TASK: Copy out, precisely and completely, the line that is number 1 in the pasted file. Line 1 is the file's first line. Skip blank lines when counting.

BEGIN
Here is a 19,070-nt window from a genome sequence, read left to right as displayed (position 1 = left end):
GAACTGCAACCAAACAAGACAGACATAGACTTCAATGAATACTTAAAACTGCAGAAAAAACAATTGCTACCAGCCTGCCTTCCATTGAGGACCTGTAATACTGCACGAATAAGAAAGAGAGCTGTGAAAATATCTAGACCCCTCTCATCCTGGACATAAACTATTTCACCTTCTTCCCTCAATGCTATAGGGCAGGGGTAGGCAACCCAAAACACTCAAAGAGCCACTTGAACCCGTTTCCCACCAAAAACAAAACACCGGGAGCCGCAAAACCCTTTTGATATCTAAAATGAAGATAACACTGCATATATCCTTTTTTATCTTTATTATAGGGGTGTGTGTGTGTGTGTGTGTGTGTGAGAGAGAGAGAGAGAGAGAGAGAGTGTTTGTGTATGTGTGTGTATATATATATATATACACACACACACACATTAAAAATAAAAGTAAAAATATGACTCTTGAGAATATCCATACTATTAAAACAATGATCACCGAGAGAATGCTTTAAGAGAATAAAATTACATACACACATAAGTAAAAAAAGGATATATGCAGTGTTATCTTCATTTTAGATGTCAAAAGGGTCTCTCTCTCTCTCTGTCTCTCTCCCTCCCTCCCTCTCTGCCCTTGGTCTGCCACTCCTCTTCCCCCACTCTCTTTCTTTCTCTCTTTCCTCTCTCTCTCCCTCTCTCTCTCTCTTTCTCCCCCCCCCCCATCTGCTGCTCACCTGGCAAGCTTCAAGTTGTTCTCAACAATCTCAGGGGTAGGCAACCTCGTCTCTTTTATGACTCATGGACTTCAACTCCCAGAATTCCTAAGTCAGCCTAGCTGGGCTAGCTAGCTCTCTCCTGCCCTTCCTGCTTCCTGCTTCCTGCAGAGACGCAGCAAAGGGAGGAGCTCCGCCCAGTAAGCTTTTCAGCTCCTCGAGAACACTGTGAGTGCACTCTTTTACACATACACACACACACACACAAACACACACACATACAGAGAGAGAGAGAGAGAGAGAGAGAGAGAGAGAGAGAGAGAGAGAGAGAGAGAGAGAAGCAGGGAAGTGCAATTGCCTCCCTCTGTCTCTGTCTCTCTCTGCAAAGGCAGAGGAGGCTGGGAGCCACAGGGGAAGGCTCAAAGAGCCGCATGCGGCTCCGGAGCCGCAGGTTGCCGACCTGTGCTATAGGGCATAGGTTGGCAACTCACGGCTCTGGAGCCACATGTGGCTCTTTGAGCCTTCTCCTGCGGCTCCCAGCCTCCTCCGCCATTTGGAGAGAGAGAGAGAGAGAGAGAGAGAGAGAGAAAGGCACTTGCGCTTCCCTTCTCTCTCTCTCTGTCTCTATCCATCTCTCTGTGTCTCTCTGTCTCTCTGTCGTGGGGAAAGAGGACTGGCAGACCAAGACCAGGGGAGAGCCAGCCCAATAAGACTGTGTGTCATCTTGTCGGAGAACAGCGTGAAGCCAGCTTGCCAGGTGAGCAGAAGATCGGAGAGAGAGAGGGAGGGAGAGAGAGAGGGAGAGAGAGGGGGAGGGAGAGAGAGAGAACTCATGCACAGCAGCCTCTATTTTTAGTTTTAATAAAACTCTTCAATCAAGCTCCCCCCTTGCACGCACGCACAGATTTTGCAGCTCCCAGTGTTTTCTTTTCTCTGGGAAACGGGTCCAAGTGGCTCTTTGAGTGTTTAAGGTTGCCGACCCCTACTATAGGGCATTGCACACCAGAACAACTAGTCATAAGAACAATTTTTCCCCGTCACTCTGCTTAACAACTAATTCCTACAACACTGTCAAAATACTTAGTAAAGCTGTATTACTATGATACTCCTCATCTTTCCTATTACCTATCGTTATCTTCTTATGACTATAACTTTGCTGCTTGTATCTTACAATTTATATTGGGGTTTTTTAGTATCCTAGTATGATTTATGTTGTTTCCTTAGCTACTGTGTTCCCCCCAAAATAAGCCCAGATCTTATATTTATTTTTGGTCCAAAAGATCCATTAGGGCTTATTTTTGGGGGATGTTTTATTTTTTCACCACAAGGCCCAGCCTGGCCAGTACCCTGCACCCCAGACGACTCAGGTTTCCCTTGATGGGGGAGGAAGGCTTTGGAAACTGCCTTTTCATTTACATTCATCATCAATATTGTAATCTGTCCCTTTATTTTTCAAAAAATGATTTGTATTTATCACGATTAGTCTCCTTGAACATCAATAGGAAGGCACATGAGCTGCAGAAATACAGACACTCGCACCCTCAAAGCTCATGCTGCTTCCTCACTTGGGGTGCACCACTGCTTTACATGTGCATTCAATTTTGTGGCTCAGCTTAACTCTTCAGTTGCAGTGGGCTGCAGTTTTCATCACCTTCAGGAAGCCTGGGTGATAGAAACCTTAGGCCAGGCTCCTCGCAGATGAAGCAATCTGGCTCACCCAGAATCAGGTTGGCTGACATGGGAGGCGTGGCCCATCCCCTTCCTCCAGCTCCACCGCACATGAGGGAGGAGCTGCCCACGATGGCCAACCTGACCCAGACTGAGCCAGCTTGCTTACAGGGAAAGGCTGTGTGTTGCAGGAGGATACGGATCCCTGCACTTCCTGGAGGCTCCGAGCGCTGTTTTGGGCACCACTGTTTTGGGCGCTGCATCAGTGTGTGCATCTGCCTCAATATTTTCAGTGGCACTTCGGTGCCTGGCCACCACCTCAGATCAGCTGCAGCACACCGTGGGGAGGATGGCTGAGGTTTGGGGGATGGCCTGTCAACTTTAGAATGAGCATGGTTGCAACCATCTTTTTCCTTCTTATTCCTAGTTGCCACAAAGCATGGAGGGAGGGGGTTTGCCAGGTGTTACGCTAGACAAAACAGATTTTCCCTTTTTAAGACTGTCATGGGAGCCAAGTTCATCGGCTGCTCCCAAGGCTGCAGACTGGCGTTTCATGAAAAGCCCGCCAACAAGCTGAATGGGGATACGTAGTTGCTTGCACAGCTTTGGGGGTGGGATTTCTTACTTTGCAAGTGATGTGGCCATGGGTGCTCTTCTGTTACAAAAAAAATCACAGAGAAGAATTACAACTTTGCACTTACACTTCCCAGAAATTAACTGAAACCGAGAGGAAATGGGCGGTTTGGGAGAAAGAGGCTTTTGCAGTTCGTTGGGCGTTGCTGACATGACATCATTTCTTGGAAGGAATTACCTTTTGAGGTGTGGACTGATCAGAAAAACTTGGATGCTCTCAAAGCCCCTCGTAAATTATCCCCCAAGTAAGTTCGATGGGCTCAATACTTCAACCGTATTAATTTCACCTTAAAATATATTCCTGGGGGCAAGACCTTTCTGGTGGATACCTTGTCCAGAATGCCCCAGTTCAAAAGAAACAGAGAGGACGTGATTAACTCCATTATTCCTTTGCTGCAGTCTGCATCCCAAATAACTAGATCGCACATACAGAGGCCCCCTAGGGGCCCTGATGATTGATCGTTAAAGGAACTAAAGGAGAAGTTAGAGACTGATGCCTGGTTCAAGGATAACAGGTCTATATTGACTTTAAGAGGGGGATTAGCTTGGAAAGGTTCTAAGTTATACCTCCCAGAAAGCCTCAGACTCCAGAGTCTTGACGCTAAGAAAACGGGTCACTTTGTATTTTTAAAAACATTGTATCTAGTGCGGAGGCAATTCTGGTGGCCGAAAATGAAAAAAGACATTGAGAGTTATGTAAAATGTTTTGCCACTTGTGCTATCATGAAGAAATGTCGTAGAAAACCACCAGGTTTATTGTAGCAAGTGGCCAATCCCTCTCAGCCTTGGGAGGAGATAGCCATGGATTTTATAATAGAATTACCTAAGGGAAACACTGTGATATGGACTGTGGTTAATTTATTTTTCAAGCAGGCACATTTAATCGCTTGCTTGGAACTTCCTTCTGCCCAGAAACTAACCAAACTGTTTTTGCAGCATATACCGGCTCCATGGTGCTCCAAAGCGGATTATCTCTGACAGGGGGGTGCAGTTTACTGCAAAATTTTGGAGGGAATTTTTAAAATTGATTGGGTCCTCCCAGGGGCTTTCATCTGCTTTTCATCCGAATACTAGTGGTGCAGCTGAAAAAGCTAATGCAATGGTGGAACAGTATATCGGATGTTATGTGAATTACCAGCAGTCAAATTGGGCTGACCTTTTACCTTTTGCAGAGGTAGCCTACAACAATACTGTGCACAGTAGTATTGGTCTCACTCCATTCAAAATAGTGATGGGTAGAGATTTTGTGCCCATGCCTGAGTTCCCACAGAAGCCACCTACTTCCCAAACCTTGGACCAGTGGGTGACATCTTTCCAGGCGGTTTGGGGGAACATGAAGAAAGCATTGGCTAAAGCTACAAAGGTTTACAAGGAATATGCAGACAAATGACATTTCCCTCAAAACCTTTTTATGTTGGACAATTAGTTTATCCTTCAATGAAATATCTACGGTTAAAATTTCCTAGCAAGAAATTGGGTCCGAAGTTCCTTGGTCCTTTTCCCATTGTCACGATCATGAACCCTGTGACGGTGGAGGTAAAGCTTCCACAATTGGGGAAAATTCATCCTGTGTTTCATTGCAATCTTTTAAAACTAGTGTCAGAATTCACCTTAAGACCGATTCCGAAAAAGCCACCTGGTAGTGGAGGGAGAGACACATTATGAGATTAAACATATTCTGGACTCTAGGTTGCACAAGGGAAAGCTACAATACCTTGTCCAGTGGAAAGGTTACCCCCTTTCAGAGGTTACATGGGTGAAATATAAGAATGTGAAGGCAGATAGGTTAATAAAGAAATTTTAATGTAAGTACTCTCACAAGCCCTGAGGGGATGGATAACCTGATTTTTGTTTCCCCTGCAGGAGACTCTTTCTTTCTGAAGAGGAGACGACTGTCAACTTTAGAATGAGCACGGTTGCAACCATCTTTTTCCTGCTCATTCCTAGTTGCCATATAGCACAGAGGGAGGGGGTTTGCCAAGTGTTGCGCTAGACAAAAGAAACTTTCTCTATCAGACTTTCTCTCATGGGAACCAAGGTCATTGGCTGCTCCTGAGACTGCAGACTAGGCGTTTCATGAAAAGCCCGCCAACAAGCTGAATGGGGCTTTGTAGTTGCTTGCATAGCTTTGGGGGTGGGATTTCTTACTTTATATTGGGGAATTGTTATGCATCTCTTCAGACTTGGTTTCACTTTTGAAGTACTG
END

Here is a 19,070-nt window from a genome sequence, read left to right as displayed (position 1 = left end):